Carole Excell Senior Associate from the Access Initiative, World Resources Institute then spoke about proposals for civil society participation in the LAC Principle 10 Process. She noted that Governments that have signed the LAC Principle 10 Declaration asked for input from experts to prepare a draft proposal for participation that could be considered to be included as part of the Draft Action Plan to the Principle 10 Declaration. The TAI Secretariat convened experts groups to come up with a draft proposal and then reached out to civil society from the region in each of the countries which had signed the declaration to provide comments on this basic proposal. She noted that a draft has now been prepared and submitted to the Governments leading this process which includes provisions on (i)Scope ( ii)Public Participation Rights (iii)Right to submit proposals (iv) Levels of participation (iv) Rights to witness and intervene (v) Engagement and consultation at the national level. This proposal will be presented to civil society at an ECLAC meeting in Columbia open to contribution by others and thereafter to the next focal point meeting. She mentioned innovative provisions that had been suggested including (1) A provision that the “public” natural or legal person has a right to contribute to the process (2) A default position of open meetings (3) A right of access to all official documents of the meeting (4) Allowance of submission of proposals by civil society and the right to intervene in the order requested unless otherwise determined by the chair (5) Inclusion of a Civil Society represenation to participate in agenda setting and program activities (i) Review the 2014 Action Plan, in whole or part, (ii ) Develop proposals for consideration by the Focal Points, (iii) Prepare the agenda for meetings of the Focal Points and, (iv) Suggest topics for the agenda of the meetings of Focal Points. (6) Mechanisms to encouraging participation at the national level (7) Proposals for Capacity building for engaging the public in the process.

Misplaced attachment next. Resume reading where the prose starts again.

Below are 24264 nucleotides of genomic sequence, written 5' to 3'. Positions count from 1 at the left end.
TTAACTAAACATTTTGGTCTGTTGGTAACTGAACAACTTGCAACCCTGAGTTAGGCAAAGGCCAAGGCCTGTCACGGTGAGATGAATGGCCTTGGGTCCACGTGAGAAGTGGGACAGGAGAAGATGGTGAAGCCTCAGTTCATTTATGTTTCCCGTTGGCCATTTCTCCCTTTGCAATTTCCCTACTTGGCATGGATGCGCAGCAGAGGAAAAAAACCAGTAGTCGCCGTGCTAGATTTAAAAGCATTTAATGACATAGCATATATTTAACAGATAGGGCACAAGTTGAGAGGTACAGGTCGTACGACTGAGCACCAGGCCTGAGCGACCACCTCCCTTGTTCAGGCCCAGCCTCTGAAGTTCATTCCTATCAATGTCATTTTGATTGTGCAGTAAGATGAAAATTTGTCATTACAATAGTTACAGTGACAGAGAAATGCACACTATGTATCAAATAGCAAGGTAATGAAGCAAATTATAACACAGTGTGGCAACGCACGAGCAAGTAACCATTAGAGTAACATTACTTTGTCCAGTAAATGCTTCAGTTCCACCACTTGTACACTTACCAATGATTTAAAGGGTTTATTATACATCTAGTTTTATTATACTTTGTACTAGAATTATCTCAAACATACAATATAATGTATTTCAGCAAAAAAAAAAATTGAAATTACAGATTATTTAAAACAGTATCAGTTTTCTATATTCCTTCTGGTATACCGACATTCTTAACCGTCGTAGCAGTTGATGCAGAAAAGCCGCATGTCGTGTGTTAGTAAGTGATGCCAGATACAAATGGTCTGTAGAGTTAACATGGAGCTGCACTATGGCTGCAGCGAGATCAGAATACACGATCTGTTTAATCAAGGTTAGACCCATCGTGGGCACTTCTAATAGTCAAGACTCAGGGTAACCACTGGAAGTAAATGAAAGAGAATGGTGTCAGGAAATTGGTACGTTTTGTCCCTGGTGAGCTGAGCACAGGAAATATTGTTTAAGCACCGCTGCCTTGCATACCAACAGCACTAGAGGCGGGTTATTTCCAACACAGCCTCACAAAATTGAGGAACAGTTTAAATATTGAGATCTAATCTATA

Finally Mr. Alejandro Riveria Director of Environmental Governance, Ministry of Foreign Affairs, Mexico closed the meeting by reiterating that the signatories sought to engage more countries in signing the LAC P10 Declaration and approving the road map which were the only requirements to engage in this process. He spoke of México’s commitment to this process. He noted this process has an ability to allow an assessment of strengths and weaknesses on capacity building, and also opportunities for funding to be sought to address country level needs towards building an appropriate regional instrument.